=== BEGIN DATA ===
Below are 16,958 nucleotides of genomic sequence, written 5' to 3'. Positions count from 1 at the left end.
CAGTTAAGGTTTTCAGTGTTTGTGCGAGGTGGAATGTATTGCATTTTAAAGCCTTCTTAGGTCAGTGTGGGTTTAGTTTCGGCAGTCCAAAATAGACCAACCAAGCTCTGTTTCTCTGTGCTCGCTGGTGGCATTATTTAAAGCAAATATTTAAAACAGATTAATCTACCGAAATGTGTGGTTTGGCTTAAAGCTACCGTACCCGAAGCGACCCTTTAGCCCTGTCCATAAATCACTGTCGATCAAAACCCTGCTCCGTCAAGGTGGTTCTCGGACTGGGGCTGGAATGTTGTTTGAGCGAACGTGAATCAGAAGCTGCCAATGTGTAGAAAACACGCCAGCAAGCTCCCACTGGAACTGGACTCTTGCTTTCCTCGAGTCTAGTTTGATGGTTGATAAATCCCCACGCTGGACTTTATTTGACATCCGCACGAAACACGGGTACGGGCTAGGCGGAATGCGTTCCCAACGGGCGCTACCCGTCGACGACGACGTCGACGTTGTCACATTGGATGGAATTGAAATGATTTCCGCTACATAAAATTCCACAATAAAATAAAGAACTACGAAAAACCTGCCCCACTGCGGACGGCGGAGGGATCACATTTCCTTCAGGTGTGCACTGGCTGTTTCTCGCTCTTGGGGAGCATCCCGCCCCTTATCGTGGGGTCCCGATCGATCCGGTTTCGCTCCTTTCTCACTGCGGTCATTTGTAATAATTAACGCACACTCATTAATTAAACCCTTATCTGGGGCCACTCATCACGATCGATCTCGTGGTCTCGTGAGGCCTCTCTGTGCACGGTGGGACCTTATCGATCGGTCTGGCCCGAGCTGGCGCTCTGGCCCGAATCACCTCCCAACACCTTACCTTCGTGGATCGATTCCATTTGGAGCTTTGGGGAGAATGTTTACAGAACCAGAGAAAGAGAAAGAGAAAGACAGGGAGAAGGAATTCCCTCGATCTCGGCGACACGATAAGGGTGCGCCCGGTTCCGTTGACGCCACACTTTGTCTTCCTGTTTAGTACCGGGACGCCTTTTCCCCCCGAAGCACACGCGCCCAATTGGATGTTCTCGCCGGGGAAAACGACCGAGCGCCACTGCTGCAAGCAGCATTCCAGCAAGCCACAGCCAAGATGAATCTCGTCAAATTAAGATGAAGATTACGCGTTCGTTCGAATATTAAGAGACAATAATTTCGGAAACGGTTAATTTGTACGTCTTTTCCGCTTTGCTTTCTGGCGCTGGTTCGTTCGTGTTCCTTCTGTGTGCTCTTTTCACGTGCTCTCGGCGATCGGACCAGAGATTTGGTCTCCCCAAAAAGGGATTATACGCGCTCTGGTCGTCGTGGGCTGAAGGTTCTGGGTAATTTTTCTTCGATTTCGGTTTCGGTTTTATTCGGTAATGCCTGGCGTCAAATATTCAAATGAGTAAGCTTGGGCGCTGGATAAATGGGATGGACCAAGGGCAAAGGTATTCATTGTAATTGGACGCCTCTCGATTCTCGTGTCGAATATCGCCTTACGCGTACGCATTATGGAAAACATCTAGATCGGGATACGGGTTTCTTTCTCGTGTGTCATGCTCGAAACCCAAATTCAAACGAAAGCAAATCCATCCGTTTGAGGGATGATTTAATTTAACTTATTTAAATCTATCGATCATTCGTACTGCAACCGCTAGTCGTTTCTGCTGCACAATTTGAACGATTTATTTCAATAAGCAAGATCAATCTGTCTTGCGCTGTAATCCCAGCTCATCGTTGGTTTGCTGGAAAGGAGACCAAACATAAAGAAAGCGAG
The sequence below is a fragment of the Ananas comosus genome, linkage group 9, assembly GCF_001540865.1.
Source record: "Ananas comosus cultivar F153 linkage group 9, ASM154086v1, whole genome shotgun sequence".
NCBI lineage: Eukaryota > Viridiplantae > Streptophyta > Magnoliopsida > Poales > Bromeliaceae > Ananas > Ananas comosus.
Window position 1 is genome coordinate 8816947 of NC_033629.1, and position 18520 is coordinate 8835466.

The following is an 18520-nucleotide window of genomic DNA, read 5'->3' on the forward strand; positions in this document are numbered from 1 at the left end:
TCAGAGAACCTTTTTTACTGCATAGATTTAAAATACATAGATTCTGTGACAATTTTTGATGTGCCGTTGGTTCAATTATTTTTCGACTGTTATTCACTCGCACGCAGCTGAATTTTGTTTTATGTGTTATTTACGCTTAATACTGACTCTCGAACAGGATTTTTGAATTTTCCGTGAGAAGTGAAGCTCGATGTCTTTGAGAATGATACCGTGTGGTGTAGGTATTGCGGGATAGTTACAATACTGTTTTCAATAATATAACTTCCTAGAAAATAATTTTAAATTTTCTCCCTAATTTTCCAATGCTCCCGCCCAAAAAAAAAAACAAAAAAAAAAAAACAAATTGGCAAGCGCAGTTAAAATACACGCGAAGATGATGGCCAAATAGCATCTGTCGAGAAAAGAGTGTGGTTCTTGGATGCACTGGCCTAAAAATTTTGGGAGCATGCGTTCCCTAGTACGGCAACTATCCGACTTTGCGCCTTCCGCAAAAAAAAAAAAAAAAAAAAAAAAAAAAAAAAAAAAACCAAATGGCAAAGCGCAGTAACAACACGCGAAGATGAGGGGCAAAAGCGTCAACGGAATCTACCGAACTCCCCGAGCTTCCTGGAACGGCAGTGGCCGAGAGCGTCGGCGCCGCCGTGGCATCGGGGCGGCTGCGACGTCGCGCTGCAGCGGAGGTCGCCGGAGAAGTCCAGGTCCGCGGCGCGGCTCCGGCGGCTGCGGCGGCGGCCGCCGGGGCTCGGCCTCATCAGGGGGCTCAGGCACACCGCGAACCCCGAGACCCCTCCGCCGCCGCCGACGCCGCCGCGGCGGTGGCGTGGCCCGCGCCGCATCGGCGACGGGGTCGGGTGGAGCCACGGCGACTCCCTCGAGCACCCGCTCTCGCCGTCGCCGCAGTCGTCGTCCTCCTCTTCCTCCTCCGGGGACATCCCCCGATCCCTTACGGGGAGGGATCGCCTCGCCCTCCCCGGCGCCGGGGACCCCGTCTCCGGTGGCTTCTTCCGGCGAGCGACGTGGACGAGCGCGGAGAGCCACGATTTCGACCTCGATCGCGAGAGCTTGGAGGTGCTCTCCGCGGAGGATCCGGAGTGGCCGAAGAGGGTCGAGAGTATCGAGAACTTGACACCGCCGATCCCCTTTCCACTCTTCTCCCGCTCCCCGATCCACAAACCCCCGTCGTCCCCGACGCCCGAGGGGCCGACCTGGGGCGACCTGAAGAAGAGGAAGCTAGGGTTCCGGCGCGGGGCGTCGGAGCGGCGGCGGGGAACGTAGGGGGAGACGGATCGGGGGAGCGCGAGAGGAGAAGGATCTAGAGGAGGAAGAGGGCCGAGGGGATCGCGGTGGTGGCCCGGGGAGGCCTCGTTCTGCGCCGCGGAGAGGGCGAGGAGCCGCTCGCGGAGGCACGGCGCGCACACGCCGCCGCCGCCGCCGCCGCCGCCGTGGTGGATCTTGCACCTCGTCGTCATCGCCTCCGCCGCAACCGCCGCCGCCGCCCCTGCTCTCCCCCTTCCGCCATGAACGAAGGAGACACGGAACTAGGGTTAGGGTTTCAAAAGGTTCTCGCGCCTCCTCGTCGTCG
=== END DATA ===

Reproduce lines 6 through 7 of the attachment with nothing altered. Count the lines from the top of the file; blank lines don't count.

Window position 1 is genome coordinate 8816947 of NC_033629.1, and position 18520 is coordinate 8835466.

The following is an 18520-nucleotide window of genomic DNA, read 5'->3' on the forward strand; positions in this document are numbered from 1 at the left end: